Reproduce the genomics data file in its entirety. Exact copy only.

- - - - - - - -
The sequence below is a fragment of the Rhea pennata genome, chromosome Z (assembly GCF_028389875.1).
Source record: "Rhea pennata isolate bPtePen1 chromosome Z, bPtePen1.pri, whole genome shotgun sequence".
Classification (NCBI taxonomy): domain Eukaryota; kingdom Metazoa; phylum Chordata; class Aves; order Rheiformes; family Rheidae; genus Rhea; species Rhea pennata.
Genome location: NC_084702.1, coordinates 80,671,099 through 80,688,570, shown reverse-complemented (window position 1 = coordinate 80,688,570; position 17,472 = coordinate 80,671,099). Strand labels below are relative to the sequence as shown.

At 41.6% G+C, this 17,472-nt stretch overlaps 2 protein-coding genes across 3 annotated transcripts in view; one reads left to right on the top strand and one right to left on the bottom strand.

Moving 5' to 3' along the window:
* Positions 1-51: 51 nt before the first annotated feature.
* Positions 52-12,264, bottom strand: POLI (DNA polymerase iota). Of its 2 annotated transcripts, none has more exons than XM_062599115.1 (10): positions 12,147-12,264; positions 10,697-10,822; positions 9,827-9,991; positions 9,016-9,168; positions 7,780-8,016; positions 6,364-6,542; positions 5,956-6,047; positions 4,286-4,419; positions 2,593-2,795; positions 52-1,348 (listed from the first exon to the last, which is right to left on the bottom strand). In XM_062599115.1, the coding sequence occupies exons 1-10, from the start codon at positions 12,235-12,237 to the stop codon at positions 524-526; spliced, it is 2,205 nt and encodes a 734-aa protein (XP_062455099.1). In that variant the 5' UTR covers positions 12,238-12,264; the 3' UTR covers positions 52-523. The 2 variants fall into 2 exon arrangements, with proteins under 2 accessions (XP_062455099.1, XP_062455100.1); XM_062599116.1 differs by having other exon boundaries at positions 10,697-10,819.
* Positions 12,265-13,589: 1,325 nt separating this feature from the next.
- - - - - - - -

The sequence below is a fragment of the Rhea pennata genome, chromosome Z (assembly GCF_028389875.1).
Source record: "Rhea pennata isolate bPtePen1 chromosome Z, bPtePen1.pri, whole genome shotgun sequence".
Classification (NCBI taxonomy): domain Eukaryota; kingdom Metazoa; phylum Chordata; class Aves; order Rheiformes; family Rheidae; genus Rhea; species Rhea pennata.
Genome location: NC_084702.1, coordinates 80,671,099 through 80,688,570, shown reverse-complemented (window position 1 = coordinate 80,688,570; position 17,472 = coordinate 80,671,099). Strand labels below are relative to the sequence as shown.

At 41.6% G+C, this 17,472-nt stretch overlaps 2 protein-coding genes across 3 annotated transcripts in view; one reads left to right on the top strand and one right to left on the bottom strand.

Moving 5' to 3' along the window:
* Positions 1-51: 51 nt before the first annotated feature.
* Positions 52-12,264, bottom strand: POLI (DNA polymerase iota). Of its 2 annotated transcripts, none has more exons than XM_062599115.1 (10): positions 12,147-12,264; positions 10,697-10,822; positions 9,827-9,991; positions 9,016-9,168; positions 7,780-8,016; positions 6,364-6,542; positions 5,956-6,047; positions 4,286-4,419; positions 2,593-2,795; positions 52-1,348 (listed from the first exon to the last, which is right to left on the bottom strand). In XM_062599115.1, the coding sequence occupies exons 1-10, from the start codon at positions 12,235-12,237 to the stop codon at positions 524-526; spliced, it is 2,205 nt and encodes a 734-aa protein (XP_062455099.1). In that variant the 5' UTR covers positions 12,238-12,264; the 3' UTR covers positions 52-523. The 2 variants fall into 2 exon arrangements, with proteins under 2 accessions (XP_062455099.1, XP_062455100.1); XM_062599116.1 differs by having other exon boundaries at positions 10,697-10,819.
* Positions 12,265-13,589: 1,325 nt separating this feature from the next.